Signs of chronic misuse or dependence can be hard to spot in others. They may include changes in appearance and behavior that affect relationships and work performance. In children, you might notice sudden changes in mood or a decline in school performance. Long-term (chronic) misuse of benzodiazepines can lead to these symptoms:
- Appetite loss (anorexia)
At regular doses, benzodiazepines help to relieve anxiety and insomnia. Most people tolerate them well.
Other effects may include:
Benzodiazepine Side Effects
These drugs can cause sometimes serious side effects, especially when you take higher doses of them. Benzodiazepines' side effects include:
- Confusion, memory loss, and other thinking problems
- Slurred speech
- Lack of coordination
- Sadness, feelings of isolation, or thoughts of suicide
- Dry mouth
- Blurry vision or double vision
- Nausea and appetite loss
- Constipation or diarrhea
- "Flattened" mood
- Aggression, which is most common when you use them with alcohol
- Memory loss or blackouts
Injecting these drugs can lead to
Damage to your veins
Infections like hepatitis or HIV
Deep vein thrombosis and other blood clots, which can be dangerous and sometimes fatal
Benzodiazepines and alcohol
Mixing alcohol with benzodiazepines is dangerous, since both drugs have sedating effects. Using them together raises your risk for overdose and makes you more likely to have side effects like:
Problems thinking and concentrating
Doctors recommend waiting until all benzodiazepines pass out of your system before you drink alcohol. That could take up to 20 hours for shorter-acting drugs like alprazolam (Xanax) and lorazepam (Ativan, Loreev). For longer-acting drugs like chlordiazepoxide, clonazepam (Klonopin), and diazepam (Valium), it could take up to 3 days.
Protecting yourself from date rape
Along with flunitrazepam (Rohypnol), alprazolam (Xanax) and clonazepam (Klonapin) may be used to incapacitate sexual assault victims. Not only do they affect your judgment, but these drugs can keep you from remembering what happened.
To protect yourself against this kind of assault:
Don't leave your drink unattended.
Don't accept drinks from people you don't know well.
Avoid drinking from shared containers like pitchers or punchbowls.
Go to parties and clubs with a group of friends, and stay with them.
If you think you or someone you're with has had a spiked drink, get medical help right away.
Long-term benzos effects
Along with dependency, regular use of benzodiazepines could lead to these long-term effects:
- Depression and/or anxiety
- Thinking and memory issues
- Loss of motivation and initiative
- Changes in personality
- Sleep problems and daytime drowsiness
- Irritability and aggression
- Stomach issues
- Skin rashes
- Weight gain
Benzodiazepines and Harm Reduction
While it's always risky to take drugs that a doctor hasn't prescribed for you, there are some ways to reduce the potential for harm:
- Start with a low dose since you can't be sure how strong the drugs you're using are.
- Avoid taking additional doses. Benzos affect your memory, so it can be hard to recall how much you've taken.
- Don't use them along with other drugs, especially alcohol or opioids.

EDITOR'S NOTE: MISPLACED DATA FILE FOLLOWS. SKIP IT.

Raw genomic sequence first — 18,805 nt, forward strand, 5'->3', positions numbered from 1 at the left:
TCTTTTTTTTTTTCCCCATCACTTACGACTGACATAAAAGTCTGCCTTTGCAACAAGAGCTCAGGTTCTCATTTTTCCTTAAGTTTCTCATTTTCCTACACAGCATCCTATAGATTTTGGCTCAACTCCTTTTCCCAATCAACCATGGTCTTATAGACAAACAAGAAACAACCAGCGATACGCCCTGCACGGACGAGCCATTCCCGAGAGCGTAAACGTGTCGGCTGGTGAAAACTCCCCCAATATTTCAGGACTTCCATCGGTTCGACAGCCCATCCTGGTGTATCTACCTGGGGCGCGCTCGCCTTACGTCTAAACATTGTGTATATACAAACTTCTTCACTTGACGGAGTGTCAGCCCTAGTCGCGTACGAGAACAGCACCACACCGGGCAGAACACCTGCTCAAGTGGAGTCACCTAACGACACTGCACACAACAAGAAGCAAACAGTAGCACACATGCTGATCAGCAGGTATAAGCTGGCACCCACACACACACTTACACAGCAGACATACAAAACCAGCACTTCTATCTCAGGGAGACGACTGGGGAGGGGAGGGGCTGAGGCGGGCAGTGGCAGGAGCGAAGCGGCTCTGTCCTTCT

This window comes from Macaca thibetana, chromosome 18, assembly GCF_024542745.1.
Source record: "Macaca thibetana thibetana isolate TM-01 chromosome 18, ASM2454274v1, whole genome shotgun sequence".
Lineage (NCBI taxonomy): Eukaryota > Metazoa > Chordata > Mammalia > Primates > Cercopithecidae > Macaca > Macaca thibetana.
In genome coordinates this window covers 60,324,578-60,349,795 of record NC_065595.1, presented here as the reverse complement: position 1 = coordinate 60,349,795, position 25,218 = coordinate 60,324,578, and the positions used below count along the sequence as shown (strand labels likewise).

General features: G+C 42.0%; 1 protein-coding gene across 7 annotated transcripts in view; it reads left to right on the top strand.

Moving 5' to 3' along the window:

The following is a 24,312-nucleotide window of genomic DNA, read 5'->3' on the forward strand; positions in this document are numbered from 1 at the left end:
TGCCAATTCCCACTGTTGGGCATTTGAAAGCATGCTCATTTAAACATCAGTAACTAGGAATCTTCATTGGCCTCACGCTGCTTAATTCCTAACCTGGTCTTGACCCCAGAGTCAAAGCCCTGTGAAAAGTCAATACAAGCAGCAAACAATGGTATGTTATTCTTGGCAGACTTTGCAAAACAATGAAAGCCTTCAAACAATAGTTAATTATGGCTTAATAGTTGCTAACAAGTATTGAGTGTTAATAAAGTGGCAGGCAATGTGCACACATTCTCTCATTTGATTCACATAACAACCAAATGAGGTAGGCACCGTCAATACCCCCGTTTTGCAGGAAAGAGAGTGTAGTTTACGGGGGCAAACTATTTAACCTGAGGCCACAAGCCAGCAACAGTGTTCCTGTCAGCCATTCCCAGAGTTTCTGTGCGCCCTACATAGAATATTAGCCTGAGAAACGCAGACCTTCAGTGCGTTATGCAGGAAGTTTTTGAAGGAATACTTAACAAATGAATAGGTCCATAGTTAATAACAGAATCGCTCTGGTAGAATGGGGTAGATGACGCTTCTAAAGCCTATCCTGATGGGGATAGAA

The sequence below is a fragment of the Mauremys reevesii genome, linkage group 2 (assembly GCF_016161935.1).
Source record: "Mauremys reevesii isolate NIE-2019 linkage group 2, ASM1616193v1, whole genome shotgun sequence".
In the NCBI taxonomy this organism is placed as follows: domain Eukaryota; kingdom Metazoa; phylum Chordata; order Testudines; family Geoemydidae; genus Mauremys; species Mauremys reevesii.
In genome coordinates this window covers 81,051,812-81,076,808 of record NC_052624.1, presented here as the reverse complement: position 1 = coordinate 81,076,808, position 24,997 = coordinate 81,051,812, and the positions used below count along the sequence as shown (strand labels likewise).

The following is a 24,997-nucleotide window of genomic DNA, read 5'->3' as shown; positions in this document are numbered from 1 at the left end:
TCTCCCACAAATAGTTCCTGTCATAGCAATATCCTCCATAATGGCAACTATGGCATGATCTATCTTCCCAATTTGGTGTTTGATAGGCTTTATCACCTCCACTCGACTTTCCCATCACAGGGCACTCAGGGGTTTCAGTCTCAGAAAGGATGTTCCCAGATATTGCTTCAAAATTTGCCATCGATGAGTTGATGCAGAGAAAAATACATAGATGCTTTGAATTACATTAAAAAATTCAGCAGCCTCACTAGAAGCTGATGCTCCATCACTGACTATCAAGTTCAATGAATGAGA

- Make sure you're in a safe place, with people you trust, before you take them.
- Never drive or operate machinery while using them.
- Taking them as pills is less dangerous than snorting or injecting them.
- Don't use them regularly, since they're very addictive and you can build a tolerance quickly.
- If you think you're becoming dependent on benzodiazepines, get professional help. Stopping them suddenly can be dangerous.
Symptoms of a benxodiazepine overdose may include:
- Extreme sleepiness
- Blurred vision
- Slurred speech
- Lack of coordination
- Trouble breathing
- Loss of consciousness or coma
if you think you or someone you're with is in danger of overdosing, call 911 right away. Keep in mind that emergency responders and doctors are there to help you. They don't need to notify the police. If you have the pill containers, give them to the EMTs or doctors to help them determine the number and type of pills taken.
What treatment looks like
If you go to the emergency room for a possible drug overdose, doctors will assess how well you're breathing and ensure you have a normal heartbeat. The rest of the work-up depends on you and your symptoms:
- You'll usually be placed on a monitor that evaluates your heart rate, blood pressure, and how much oxygen is in your bloodstream. An IV line will be started. You'll get oxygen if you're short of breath or have a reduced level of consciousness.
- You may get a urine drug screen. These lab tests can detect many commonly abused drugs, including benzodiazepines. But they don't show how much you took.
- Blood samples, EKGs, and chest X-rays may be done if there's concern you may have taken other dangerous drugs.
The treatment for an overdose usually depends on what drugs you took and how much:
- If you took the drugs within the past 1-2 hours, you might get gastric lavage. In this procedure, a health care worker places a tube directly into your stomach through your mouth or nose. Then, they push water into your stomach to wash out the pill fragments. This is done only if you've also swallowed other, potentially more deadly, drugs.